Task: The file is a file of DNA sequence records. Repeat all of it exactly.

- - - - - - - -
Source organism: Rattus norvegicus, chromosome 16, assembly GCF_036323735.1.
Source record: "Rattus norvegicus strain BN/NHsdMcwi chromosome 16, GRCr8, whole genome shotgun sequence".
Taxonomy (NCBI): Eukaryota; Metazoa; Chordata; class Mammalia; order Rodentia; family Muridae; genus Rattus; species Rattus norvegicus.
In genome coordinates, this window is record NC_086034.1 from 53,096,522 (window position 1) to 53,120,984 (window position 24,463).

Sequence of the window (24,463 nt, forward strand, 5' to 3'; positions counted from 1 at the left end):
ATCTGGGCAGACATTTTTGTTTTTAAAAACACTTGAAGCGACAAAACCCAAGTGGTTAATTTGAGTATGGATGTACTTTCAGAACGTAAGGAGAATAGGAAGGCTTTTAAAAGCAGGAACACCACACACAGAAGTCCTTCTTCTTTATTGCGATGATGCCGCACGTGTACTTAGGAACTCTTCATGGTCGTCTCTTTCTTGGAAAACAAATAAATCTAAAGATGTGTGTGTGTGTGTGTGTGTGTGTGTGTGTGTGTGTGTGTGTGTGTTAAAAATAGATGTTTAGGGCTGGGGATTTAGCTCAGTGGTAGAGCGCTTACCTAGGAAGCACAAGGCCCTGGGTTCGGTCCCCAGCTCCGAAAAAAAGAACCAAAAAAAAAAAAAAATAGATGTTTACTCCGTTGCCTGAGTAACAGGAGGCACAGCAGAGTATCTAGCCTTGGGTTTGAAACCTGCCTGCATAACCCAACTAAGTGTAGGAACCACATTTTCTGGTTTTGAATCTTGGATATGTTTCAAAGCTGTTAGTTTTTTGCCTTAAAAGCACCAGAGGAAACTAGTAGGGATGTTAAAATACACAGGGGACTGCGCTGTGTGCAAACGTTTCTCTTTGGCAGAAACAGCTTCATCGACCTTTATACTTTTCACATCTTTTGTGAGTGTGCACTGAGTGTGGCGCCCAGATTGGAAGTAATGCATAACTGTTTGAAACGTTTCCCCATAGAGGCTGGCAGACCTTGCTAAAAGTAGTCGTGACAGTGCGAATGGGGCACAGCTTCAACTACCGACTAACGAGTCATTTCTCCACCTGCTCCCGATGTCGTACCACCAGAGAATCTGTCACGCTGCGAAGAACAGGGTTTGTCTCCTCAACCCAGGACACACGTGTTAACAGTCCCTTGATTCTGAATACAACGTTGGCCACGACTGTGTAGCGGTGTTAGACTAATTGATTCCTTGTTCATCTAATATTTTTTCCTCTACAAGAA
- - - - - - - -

Source organism: Rattus norvegicus, chromosome 16, assembly GCF_036323735.1.
Source record: "Rattus norvegicus strain BN/NHsdMcwi chromosome 16, GRCr8, whole genome shotgun sequence".
Taxonomy (NCBI): Eukaryota; Metazoa; Chordata; class Mammalia; order Rodentia; family Muridae; genus Rattus; species Rattus norvegicus.
In genome coordinates, this window is record NC_086034.1 from 53,096,522 (window position 1) to 53,120,984 (window position 24,463).

Sequence of the window (24,463 nt, forward strand, 5' to 3'; positions counted from 1 at the left end):
ATCTGGGCAGACATTTTTGTTTTTAAAAACACTTGAAGCGACAAAACCCAAGTGGTTAATTTGAGTATGGATGTACTTTCAGAACGTAAGGAGAATAGGAAGGCTTTTAAAAGCAGGAACACCACACACAGAAGTCCTTCTTCTTTATTGCGATGATGCCGCACGTGTACTTAGGAACTCTTCATGGTCGTCTCTTTCTTGGAAAACAAATAAATCTAAAGATGTGTGTGTGTGTGTGTGTGTGTGTGTGTGTGTGTGTGTGTGTGTGTTAAAAATAGATGTTTAGGGCTGGGGATTTAGCTCAGTGGTAGAGCGCTTACCTAGGAAGCACAAGGCCCTGGGTTCGGTCCCCAGCTCCGAAAAAAAGAACCAAAAAAAAAAAAAAATAGATGTTTACTCCGTTGCCTGAGTAACAGGAGGCACAGCAGAGTATCTAGCCTTGGGTTTGAAACCTGCCTGCATAACCCAACTAAGTGTAGGAACCACATTTTCTGGTTTTGAATCTTGGATATGTTTCAAAGCTGTTAGTTTTTTGCCTTAAAAGCACCAGAGGAAACTAGTAGGGATGTTAAAATACACAGGGGACTGCGCTGTGTGCAAACGTTTCTCTTTGGCAGAAACAGCTTCATCGACCTTTATACTTTTCACATCTTTTGTGAGTGTGCACTGAGTGTGGCGCCCAGATTGGAAGTAATGCATAACTGTTTGAAACGTTTCCCCATAGAGGCTGGCAGACCTTGCTAAAAGTAGTCGTGACAGTGCGAATGGGGCACAGCTTCAACTACCGACTAACGAGTCATTTCTCCACCTGCTCCCGATGTCGTACCACCAGAGAATCTGTCACGCTGCGAAGAACAGGGTTTGTCTCCTCAACCCAGGACACACGTGTTAACAGTCCCTTGATTCTGAATACAACGTTGGCCACGACTGTGTAGCGGTGTTAGACTAATTGATTCCTTGTTCATCTAATATTTTTTCCTCTACAAGAA